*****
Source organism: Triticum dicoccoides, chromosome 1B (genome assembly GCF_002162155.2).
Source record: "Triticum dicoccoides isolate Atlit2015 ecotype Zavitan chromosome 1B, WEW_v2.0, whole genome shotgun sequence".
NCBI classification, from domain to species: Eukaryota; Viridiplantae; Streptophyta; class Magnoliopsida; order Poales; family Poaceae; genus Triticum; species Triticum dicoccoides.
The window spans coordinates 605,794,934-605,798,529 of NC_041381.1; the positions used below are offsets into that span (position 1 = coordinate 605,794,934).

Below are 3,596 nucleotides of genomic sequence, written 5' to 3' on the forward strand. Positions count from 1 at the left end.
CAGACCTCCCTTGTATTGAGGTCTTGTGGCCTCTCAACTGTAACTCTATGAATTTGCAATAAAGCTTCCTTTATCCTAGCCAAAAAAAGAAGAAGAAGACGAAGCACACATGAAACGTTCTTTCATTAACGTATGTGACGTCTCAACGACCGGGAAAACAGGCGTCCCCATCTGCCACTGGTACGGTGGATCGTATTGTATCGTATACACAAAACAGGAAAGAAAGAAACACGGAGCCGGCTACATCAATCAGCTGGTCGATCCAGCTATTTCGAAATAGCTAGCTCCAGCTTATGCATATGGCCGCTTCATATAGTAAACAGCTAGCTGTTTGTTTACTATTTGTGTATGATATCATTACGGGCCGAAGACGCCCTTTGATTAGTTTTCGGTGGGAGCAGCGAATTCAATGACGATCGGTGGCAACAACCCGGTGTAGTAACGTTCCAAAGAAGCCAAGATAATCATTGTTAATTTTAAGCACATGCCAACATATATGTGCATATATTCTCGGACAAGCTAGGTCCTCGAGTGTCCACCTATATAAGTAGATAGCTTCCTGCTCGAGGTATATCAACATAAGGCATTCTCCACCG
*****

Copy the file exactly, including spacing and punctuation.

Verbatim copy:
Source organism: Triticum dicoccoides, chromosome 1B (genome assembly GCF_002162155.2).
Source record: "Triticum dicoccoides isolate Atlit2015 ecotype Zavitan chromosome 1B, WEW_v2.0, whole genome shotgun sequence".
NCBI classification, from domain to species: Eukaryota; Viridiplantae; Streptophyta; class Magnoliopsida; order Poales; family Poaceae; genus Triticum; species Triticum dicoccoides.
The window spans coordinates 605,794,934-605,798,529 of NC_041381.1; the positions used below are offsets into that span (position 1 = coordinate 605,794,934).

Below are 3,596 nucleotides of genomic sequence, written 5' to 3' on the forward strand. Positions count from 1 at the left end.
CAGACCTCCCTTGTATTGAGGTCTTGTGGCCTCTCAACTGTAACTCTATGAATTTGCAATAAAGCTTCCTTTATCCTAGCCAAAAAAAGAAGAAGAAGACGAAGCACACATGAAACGTTCTTTCATTAACGTATGTGACGTCTCAACGACCGGGAAAACAGGCGTCCCCATCTGCCACTGGTACGGTGGATCGTATTGTATCGTATACACAAAACAGGAAAGAAAGAAACACGGAGCCGGCTACATCAATCAGCTGGTCGATCCAGCTATTTCGAAATAGCTAGCTCCAGCTTATGCATATGGCCGCTTCATATAGTAAACAGCTAGCTGTTTGTTTACTATTTGTGTATGATATCATTACGGGCCGAAGACGCCCTTTGATTAGTTTTCGGTGGGAGCAGCGAATTCAATGACGATCGGTGGCAACAACCCGGTGTAGTAACGTTCCAAAGAAGCCAAGATAATCATTGTTAATTTTAAGCACATGCCAACATATATGTGCATATATTCTCGGACAAGCTAGGTCCTCGAGTGTCCACCTATATAAGTAGATAGCTTCCTGCTCGAGGTATATCAACATAAGGCATTCTCCACCG